A New Hippocratic Oath Asks Doctors To Fight Racial Injustice And Misinformation
First-year medical student Sean Sweat "didn't want to tiptoe around" issues of race when she sat down with 11 of her classmates to write a new version of the medical profession's venerable Hippocratic oath.
"We start our medical journey amidst the COVID-19 pandemic, and a national civil rights movement reinvigorated by the killings of Breonna Taylor, George Floyd and Ahmaud Arbery," begins the alternate version of the oath, rewritten for the class of 2024 at the University of Pittsburgh School of Medicine.
It continues: "We honor the 700,000+ lives lost to COVID-19, despite the sacrifices of health care workers."
Sweat and the other incoming first-year medical students recited this newly penned pledge, along with a traditional version of the Hippocratic oath, as part of orientation activities during their first week of medical school this fall.
The earliest known version of the Hippocratic oath dates back to the fifth century B.C. Many iterations exist, and in many U.S. medical schools it's become customary for incoming medical students to write and even recite their own versions; many of the variants include language that prohibits discrimination or bias in the practice of medicine.
What's distinctive about the University of Pittsburgh version is that it specifically names people who have died recently at the hands of police and thereby addresses events that are still unfolding.
"Our oath can be both timely and timeless," Sweat says.
Increasingly, medical professionals are joining protests for racial justice and acknowledging racism's impact on public health. For example, Black residents of Allegheny County, where Pittsburgh is the county seat, have been disproportionately hurt by the coronavirus, like Blacks in other parts of the United States. Though 13% of Allegheny County is Black, Black residents make up nearly 19% of cases and 30% of COVID-19 hospitalizations.
"This pandemic has wreaked havoc on minority populations," Sweat says. "It has revealed the many gaps within the medical field. ... A lot of those gaps that this pandemic has revealed, those are things we need to go after to fix."
Bioethicist Laura Guidry-Grimes agrees this year has been a "paradigm-shifting time" that has brought a "reckoning" for medicine, and therefore she likes that the University of Pittsburgh version of the Hippocratic oath discusses COVID-19.
"[It acknowledges] that we have been challenged and learned the hard way ... that what we've been doing is not enough," says , an assistant professor in the at the University of Arkansas.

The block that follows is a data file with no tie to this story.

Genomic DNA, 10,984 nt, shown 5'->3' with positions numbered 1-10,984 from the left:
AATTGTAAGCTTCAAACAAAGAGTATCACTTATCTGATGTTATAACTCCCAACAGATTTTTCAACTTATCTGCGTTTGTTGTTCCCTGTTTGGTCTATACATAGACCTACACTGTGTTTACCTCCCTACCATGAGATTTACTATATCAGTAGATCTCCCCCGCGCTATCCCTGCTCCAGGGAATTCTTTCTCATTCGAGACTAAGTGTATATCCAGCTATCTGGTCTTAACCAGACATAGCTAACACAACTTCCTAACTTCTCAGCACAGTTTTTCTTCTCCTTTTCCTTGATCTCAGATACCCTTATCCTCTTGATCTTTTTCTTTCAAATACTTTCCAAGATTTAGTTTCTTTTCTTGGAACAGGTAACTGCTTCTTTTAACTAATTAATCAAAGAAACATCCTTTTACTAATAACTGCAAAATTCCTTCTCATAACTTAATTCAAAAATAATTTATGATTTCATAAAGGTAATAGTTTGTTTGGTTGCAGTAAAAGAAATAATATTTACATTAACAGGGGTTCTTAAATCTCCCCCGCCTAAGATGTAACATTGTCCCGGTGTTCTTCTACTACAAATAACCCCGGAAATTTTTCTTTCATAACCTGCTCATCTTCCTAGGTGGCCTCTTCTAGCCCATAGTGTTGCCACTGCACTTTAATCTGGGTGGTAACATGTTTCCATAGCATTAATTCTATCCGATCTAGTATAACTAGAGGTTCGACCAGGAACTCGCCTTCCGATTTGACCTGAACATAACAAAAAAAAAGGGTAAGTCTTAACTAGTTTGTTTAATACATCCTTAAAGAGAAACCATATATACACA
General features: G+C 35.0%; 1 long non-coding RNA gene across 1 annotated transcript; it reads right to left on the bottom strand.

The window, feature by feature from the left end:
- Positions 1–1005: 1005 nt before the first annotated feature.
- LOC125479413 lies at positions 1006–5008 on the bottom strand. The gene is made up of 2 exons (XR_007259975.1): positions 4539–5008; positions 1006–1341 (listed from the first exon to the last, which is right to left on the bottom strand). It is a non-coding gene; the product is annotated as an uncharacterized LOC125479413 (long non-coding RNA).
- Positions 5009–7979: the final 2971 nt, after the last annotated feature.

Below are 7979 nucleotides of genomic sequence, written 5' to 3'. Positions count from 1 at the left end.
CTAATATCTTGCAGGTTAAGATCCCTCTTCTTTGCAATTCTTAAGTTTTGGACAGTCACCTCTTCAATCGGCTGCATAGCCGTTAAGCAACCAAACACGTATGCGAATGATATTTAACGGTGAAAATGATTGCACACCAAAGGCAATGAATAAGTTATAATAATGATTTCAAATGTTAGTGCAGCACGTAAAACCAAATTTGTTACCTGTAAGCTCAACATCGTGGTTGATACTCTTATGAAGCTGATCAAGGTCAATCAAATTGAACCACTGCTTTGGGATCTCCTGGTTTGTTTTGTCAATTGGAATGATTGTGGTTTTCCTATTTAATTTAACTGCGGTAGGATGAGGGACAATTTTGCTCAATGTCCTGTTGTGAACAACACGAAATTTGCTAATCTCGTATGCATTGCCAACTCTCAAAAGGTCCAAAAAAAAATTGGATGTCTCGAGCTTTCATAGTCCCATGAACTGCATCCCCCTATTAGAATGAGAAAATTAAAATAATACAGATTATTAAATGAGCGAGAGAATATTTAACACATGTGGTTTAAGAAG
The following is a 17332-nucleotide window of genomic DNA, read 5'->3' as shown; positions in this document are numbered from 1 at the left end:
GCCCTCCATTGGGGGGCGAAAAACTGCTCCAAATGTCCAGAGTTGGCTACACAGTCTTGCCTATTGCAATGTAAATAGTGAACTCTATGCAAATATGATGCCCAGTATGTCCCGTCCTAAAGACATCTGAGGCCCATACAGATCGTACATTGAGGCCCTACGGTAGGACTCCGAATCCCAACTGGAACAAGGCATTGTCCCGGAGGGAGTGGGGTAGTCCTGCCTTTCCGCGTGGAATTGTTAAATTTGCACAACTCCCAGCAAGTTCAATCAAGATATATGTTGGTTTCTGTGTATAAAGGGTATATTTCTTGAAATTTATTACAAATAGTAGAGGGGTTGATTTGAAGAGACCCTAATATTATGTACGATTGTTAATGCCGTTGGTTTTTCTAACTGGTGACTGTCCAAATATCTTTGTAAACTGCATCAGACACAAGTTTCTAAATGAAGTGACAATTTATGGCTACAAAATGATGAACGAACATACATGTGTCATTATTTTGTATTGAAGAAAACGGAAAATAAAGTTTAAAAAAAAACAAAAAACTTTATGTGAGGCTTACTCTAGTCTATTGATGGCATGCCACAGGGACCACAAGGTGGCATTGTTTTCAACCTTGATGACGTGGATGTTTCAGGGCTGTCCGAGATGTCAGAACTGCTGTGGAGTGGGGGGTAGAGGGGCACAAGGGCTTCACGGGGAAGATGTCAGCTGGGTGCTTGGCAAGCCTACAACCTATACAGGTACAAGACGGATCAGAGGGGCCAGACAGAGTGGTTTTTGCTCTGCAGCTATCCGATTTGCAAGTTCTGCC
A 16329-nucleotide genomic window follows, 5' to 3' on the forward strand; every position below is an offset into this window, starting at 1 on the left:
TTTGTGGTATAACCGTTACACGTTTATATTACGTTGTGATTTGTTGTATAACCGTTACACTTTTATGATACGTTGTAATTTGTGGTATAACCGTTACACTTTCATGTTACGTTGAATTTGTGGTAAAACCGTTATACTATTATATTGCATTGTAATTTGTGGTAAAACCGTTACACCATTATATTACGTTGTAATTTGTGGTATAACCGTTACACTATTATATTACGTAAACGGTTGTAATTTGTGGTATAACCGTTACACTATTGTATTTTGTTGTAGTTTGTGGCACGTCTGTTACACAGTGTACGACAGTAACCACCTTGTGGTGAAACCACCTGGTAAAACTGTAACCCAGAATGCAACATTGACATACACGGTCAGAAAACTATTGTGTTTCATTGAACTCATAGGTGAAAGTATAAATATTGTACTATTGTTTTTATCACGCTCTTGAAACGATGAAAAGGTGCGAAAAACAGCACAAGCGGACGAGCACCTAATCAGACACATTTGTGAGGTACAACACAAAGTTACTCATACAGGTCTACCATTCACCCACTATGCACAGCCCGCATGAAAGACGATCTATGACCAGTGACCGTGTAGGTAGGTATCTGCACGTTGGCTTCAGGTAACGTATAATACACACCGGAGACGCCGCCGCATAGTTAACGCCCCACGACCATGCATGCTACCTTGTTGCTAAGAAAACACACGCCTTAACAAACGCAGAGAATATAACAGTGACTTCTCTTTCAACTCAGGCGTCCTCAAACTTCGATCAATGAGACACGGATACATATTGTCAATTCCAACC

The new oath asks physicians to eliminate their personal biases, combat disinformation to improve health literacy and be an ally to minorities and other underserved groups in society.
It also calls on doctors to learn about the social determinants of health "to use my voice as a physician to advocate for a more equitable health care system from the local to the global level."
But some worry that the proliferation of different versions of physician oaths could weaken their intended effect on the profession. A 2004 paper in Academic Medicine suggested that the trend might even lead to "fragmentation and confusion about the ethical values of the medical profession."
But Guidry-Grimes says she thinks that concern is misplaced. If anything, she worries that physician oaths have lost relevance: "My fear is that too often that the oath taking is a ritual for the sake of ritual," she says. "You have words washing over everything without meaning or impact." If that is the case, exercises such as rewriting the oaths are helpful in that they may spur medical students to consider more deeply professional ethics and their sense of mission.
For Sweat, the oath she helped write has meaning and will continue to guide her as she launches her career. "Patients entrust us to take care of their health," she says. "In my opinion we're more than just physicians. We're leaders in this society. With that comes a responsibility."
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